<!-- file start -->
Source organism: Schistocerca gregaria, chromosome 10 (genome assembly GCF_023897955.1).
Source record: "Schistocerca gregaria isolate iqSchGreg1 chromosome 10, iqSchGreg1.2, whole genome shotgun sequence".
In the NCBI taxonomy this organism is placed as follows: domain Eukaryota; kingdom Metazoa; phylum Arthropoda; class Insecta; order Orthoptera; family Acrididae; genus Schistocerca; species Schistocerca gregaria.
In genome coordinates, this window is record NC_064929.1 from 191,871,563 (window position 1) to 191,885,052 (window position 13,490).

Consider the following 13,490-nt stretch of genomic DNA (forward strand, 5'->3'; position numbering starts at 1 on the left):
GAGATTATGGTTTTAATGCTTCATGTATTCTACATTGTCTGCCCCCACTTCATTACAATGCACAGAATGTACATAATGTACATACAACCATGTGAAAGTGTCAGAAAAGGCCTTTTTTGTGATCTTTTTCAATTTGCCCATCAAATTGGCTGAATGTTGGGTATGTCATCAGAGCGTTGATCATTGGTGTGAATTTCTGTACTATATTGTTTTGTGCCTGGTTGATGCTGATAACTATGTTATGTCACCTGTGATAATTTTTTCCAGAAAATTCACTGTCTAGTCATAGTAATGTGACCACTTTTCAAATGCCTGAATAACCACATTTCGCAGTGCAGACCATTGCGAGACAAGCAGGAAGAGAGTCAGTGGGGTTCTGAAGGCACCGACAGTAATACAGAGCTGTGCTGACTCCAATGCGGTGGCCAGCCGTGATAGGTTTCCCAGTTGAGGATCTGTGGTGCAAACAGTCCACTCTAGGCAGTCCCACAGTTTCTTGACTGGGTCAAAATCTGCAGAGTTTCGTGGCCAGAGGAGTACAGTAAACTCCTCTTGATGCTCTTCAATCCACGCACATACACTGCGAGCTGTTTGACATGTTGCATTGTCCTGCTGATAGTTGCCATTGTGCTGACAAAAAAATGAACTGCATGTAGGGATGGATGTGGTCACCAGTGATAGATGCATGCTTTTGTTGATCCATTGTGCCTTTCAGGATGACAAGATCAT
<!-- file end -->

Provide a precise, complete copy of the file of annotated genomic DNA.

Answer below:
Source organism: Schistocerca gregaria, chromosome 10 (genome assembly GCF_023897955.1).
Source record: "Schistocerca gregaria isolate iqSchGreg1 chromosome 10, iqSchGreg1.2, whole genome shotgun sequence".
In the NCBI taxonomy this organism is placed as follows: domain Eukaryota; kingdom Metazoa; phylum Arthropoda; class Insecta; order Orthoptera; family Acrididae; genus Schistocerca; species Schistocerca gregaria.
In genome coordinates, this window is record NC_064929.1 from 191,871,563 (window position 1) to 191,885,052 (window position 13,490).

Consider the following 13,490-nt stretch of genomic DNA (forward strand, 5'->3'; position numbering starts at 1 on the left):
GAGATTATGGTTTTAATGCTTCATGTATTCTACATTGTCTGCCCCCACTTCATTACAATGCACAGAATGTACATAATGTACATACAACCATGTGAAAGTGTCAGAAAAGGCCTTTTTTGTGATCTTTTTCAATTTGCCCATCAAATTGGCTGAATGTTGGGTATGTCATCAGAGCGTTGATCATTGGTGTGAATTTCTGTACTATATTGTTTTGTGCCTGGTTGATGCTGATAACTATGTTATGTCACCTGTGATAATTTTTTCCAGAAAATTCACTGTCTAGTCATAGTAATGTGACCACTTTTCAAATGCCTGAATAACCACATTTCGCAGTGCAGACCATTGCGAGACAAGCAGGAAGAGAGTCAGTGGGGTTCTGAAGGCACCGACAGTAATACAGAGCTGTGCTGACTCCAATGCGGTGGCCAGCCGTGATAGGTTTCCCAGTTGAGGATCTGTGGTGCAAACAGTCCACTCTAGGCAGTCCCACAGTTTCTTGACTGGGTCAAAATCTGCAGAGTTTCGTGGCCAGAGGAGTACAGTAAACTCCTCTTGATGCTCTTCAATCCACGCACATACACTGCGAGCTGTTTGACATGTTGCATTGTCCTGCTGATAGTTGCCATTGTGCTGACAAAAAAATGAACTGCATGTAGGGATGGATGTGGTCACCAGTGATAGATGCATGCTTTTGTTGATCCATTGTGCCTTTCAGGATGACAAGATCAT